More than that, Trout hits free agency at 29 after the final year of his contract expires in 2020, and he should strike it plenty rich then, too. It’s not too late for a 10-year contract considering nearly every other one was given to players older than that. Look at what Detroit did with …
7. Miguel Cabrera and his 10-year, $292 million deal – which includes, somewhat shockingly, a pair of club options, the last at $30 million with no buyout. It’s essentially a free look at a 42-year-old Miggy in 2025. When the nicest thing to say about a contract is that it includes the ability to say no to paying a baseball geriatric $30 million, that probably doesn’t bode well for it.
Arguments exist in favor of the Cabrera deal, or any big deal, though they come off hollow and specious. The idea that one player can change the image or fortune of a franchise? Temporarily, sure, but have we not learned the greatest game-changer is winning, and that massive-salaried players and winning do not necessarily correlate? Moreover, the concept that such players deserve decade-long deals at advanced ages is a function of history, not pragmatism.
Such contracts make sense only for the handful of teams looking to shrink the contract’s average annual value, since AAV factors into teams’ luxury-tax calculations. For the Yankees, sure. For the Angels, maybe. For the Mariners and Robinson Cano, absolutely not, which makes that contract all the more ridiculous.
Trying to justify such deals instead of monster-AAV, shorter-term contracts that pay a player for his most productive seasons is an understandable reaction considering how few avenues players now have to wring the most money out of teams. The amateur draft is capped. Same with international spending. Extension dollars aren’t what they should be. And as …
8. Stephen Drew and Kendrys Morales will attest, free agency ain’t what it used to be, either. There could be movement with both of them soon, though, because Boras now has much greater motivation to push the remaining vagabonds of the qualifying-offer system to a team.
While it isn’t a loophole, per se, a misunderstood part of the free-agent compensation rules helps Drew and Morales. Much like players who cannot be tendered qualifying offers if they’re traded, those who do not start the season under contract with a team cannot receive an offer at season’s end, either. Which means as of opening day, Drew and Morales can sign one-year deals with the guarantee of unencumbered free agency after the season.
Of course, the problem to this point has been that both come attached to draft-pick compensation, and whichever team signs them must forfeit their highest choice this season. It neutered the market for qualifying-offer free agents and continues to freeze out Drew and Morales, both of whom, in a truly free market, would’ve long ago been snatched up, even if Boras’ asking prices started higher than they would’ve liked.
While there’s a possibility both players could wait until after the June draft, when the compensation attachment disappears, Boras said he believes both will sign before then and are open to both one-year contracts and multi-year offers.
“The reason for us waiting was that we found in the rules and advised our clients they should wait until after opening day to sign,” Boras said. “They’ll be true free agents at young ages. It was far better to be an unrestricted free agent than signing one year for the qualifying offer.”
Granted, the qualifying offer is likely to exceed $15 million this offseason, or about half of what …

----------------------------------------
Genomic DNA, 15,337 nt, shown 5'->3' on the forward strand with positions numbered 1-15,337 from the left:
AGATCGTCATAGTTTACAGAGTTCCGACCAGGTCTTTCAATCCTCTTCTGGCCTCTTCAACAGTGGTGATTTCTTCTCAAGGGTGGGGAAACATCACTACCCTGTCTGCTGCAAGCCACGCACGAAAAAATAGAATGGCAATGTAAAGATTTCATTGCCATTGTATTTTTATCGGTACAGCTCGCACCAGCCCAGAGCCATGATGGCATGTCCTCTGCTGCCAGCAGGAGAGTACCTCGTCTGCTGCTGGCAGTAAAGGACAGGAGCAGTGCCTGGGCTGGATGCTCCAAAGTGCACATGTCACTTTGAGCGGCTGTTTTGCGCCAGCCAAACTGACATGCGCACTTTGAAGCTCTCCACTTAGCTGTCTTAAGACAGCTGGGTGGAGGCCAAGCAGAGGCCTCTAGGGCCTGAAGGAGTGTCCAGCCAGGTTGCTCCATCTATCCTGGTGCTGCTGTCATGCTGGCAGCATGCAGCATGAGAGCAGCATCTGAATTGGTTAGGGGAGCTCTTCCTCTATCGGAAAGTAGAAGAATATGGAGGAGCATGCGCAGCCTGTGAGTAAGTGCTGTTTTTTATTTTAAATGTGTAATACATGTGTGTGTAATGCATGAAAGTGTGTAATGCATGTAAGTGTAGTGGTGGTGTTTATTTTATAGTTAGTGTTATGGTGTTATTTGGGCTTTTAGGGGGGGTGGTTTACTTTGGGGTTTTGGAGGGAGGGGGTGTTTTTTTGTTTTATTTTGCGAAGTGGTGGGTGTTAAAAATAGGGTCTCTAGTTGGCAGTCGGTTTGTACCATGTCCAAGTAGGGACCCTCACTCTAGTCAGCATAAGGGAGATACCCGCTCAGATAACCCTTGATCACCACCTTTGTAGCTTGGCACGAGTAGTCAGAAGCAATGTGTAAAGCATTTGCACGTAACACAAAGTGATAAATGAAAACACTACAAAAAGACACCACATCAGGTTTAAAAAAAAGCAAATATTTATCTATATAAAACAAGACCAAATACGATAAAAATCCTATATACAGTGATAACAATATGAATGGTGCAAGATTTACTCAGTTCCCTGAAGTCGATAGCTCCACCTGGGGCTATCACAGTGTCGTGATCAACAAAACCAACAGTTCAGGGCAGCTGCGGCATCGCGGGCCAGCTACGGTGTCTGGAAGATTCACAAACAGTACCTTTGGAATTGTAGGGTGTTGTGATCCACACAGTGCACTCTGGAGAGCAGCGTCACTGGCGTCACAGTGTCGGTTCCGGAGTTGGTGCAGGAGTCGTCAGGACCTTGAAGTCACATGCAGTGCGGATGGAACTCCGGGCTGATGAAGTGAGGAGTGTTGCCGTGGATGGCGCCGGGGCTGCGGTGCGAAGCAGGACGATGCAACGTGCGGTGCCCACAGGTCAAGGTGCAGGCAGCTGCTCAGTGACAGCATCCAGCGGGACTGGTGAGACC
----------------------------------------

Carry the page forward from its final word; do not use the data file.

9. Starling Marte received from the Pittsburgh Pirates, who often throw out an all-contract-extension outfield. They run the gamut, too.
Reigning MVP Andrew McCutchen signed a six-year, $51.5 million deal with a $14.5 million option that will keep him a Pirate through his 32nd birthday. It is almost surely one of the five best contracts in the game.
Then there is backup outfielder Jose Tabata, who locked himself in for $15 million guaranteed by signing a six-year contract with three club options. Were Tabata any good, the contract might be as bad as either of the Perezes'. Tabata isn’t very good, though, and it’s a stretch that he ever would have made $15 million otherwise.
Marte is 25, entering his second full season, and the Pirates locked him up for $31 million over six seasons, plus a pair of club options for $21 million total that covers the entire prime of his career. This was Marte’s first fortune, and he didn’t turn his back on it, even if he did turn his back on much, much more. He and …
10. Chris Archer and plenty of others do this for one reason or another, and some at the union bellow at it, because even if the players’ association exists specifically to allow players to make these very sorts of decisions, if the education in place isn’t stressing enough of how they are allowing owners to create permanent siphons with such deals, it needs to be better and stronger.
The cases are illustrated annually in free agency. Outfielder Shin-Soo Choo was offered the same sorts of deals second basemen Matt Carpenter and Jason Kipnis accepted this offseason: six years and around $52 million, with one club option. He turned it down, hung through an arbitration system that didn’t well reward his best assets, hit free agency at 31 and signed a $130 million contract.
It takes patience and production in equal volumes to do what Choo did, to do what almost any free agent does, and in a sport where failure is palpable, the prospect of continued success strikes fear into even some of the best players.
Nevertheless, the mantra will be repeated by the union for fear that what the players have lost already won’t get worse. Emboldened, some teams are making multiple club options standard in their discussions with players. The slippery slope is icier than ever, and players are sliding down in record numbers, getting their piece of the action: bigger than imaginable in real life, paltry by comparison to what it could – and should – be.